Racism, Sexism, And Sexuality Shown Through M. Butterfly By David Henry Hwang

2311 words - 9 pages

Who is stronger? The East or the West? Do the Oriental people truly succumb to the threats of the western white man? Based on the views of the non-oriental people, the Oriental people secretly want to get dominated by a stronger force, comparing them to a woman, or just simply calling their race feminine. The show M. Butterfly by David Henry Hwang is able to express different issues regarding the theory of Orientalism by hiding it amongst several conversations between characters. The play can be seen as highly political because of topics it chooses to discuss despite the fact that the lead character is a diplomat. Though somewhat unrelated; M. Butterfly can even have a certain Brecht-esque quality to it. Because it contains several moments that can make the audience member question what is going on and the story itself, Brecht would be happy. The show can confuse the audience and make them think. Gallimard and Song also talk to the audience directly at certain points which in a way can distance them from the story because it can make it known that they are, indeed watching a play. M. Butterfly holds many political and Brechtian qualities that prove many issues that go on today. Seeing these representations of foreign races views on one another can hopefully help to get the countries to realize their harsh judgments.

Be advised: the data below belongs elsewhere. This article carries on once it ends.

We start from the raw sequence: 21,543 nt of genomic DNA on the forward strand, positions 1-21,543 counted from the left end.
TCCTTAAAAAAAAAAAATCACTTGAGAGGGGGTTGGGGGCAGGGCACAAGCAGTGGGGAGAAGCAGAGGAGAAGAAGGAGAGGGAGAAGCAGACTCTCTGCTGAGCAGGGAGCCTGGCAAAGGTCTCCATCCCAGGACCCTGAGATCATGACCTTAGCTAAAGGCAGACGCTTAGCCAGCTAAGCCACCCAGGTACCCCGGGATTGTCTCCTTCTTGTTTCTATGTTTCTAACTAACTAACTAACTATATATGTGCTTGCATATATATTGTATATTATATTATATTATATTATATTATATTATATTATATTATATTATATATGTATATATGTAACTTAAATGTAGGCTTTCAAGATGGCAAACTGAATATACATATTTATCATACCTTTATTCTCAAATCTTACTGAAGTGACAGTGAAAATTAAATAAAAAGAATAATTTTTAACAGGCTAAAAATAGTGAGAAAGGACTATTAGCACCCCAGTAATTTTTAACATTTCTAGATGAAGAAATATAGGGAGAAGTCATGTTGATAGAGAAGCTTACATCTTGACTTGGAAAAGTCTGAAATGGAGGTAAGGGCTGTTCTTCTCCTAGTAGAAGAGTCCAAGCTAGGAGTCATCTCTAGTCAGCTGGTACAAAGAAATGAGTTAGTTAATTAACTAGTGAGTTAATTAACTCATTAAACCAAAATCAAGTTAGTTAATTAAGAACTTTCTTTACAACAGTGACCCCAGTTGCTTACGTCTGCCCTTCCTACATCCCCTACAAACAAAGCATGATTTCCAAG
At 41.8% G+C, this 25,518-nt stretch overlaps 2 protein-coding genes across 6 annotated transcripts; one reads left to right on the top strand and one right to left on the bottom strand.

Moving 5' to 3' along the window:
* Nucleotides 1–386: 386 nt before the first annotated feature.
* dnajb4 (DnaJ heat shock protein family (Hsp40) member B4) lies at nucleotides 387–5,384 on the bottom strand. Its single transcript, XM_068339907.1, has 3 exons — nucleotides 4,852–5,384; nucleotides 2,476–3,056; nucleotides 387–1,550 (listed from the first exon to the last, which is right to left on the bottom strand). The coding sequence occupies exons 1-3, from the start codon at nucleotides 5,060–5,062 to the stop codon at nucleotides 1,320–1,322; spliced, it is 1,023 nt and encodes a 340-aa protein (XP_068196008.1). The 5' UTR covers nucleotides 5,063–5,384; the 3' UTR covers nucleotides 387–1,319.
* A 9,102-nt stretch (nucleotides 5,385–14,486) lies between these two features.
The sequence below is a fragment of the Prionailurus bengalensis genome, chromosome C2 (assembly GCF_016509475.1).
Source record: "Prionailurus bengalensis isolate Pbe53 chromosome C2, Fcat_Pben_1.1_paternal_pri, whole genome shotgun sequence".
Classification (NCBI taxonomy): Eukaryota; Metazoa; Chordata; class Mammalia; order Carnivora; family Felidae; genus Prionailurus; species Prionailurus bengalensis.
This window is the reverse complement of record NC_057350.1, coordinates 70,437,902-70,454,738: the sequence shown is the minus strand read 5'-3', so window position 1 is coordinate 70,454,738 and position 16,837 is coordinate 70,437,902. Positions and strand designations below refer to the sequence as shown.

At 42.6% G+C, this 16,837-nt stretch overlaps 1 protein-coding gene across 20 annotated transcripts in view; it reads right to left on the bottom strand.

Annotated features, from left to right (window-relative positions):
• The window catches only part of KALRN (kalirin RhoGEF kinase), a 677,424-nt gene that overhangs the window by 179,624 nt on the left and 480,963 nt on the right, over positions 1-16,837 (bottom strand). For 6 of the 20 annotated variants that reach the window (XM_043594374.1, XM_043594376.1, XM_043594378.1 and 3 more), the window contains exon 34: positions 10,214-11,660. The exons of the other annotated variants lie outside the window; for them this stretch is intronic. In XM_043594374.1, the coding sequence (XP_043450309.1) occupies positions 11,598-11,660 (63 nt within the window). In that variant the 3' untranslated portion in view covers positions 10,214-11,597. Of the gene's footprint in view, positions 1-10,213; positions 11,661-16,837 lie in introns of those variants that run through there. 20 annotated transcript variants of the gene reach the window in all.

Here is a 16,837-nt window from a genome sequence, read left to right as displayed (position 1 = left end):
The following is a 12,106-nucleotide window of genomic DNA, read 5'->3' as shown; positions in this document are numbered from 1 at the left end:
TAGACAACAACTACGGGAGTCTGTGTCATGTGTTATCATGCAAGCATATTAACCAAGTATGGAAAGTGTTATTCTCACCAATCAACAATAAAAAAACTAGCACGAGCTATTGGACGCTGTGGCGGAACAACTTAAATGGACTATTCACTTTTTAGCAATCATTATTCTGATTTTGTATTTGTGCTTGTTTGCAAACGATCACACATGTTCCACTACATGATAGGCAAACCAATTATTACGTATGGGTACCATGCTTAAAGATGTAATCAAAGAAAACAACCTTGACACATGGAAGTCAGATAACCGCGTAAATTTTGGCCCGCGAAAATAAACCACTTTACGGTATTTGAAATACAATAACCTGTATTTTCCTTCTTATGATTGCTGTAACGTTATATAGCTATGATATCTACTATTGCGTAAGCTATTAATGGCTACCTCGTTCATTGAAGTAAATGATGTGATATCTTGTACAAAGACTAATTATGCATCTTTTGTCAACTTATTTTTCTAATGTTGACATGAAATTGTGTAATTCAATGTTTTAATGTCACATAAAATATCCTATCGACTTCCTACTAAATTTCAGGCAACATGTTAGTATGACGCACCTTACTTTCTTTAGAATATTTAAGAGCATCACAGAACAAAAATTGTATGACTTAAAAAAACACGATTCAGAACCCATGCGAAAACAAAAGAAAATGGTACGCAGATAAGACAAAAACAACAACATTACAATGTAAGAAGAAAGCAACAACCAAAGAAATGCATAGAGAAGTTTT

One particular topic mentioned was that of Orientalism. The theory pertains to foreign views on one another. An example would be what Gallimard says to Toulon in M. Butterfly: “The Orientals simply want to be associated with whoever shows the most strength and power” (36). The East is seen as the weaker race by the West and is often referred to as feminine. Because they are seen as weaker, they would obviously want to work with a group of people that shows the most strength to satisfy their own well-being. One of the stereotypes referenced before was the Oriental people’s obsession with the concept of honor. “Death with honor/ Is better than life/ Life with dishonor” (17). Gallimard is translating for Song in this passage. Song being Oriental, this line would be expected and wouldn’t cause much of a point, but when Gallimard states it again in the end of the play on page 68 and it causes much more feeling out of the audience. Why is that? Gallimard is French and not Chinese. Those kinds of words aren’t stereotypical of a French man, which is normally not known as the concerns of a Caucasian male, but rather an Oriental male. The aspects of Orientalism are not solely focused on the West’s views of the East, but can also be the other way around. “Her mouth says no, but her eyes say yes. The West thinks of itself as masculine—big guns, big industry, big money—so the East is feminine—weak, delicate, poor, but good at art, and full of inscrutable wisdom—the feminine mystique. Her mouth says no, but her eyes say yes. The West believes the East, deep down, wants to be dominated—because a woman can’t think for herself” (62). That quote was...

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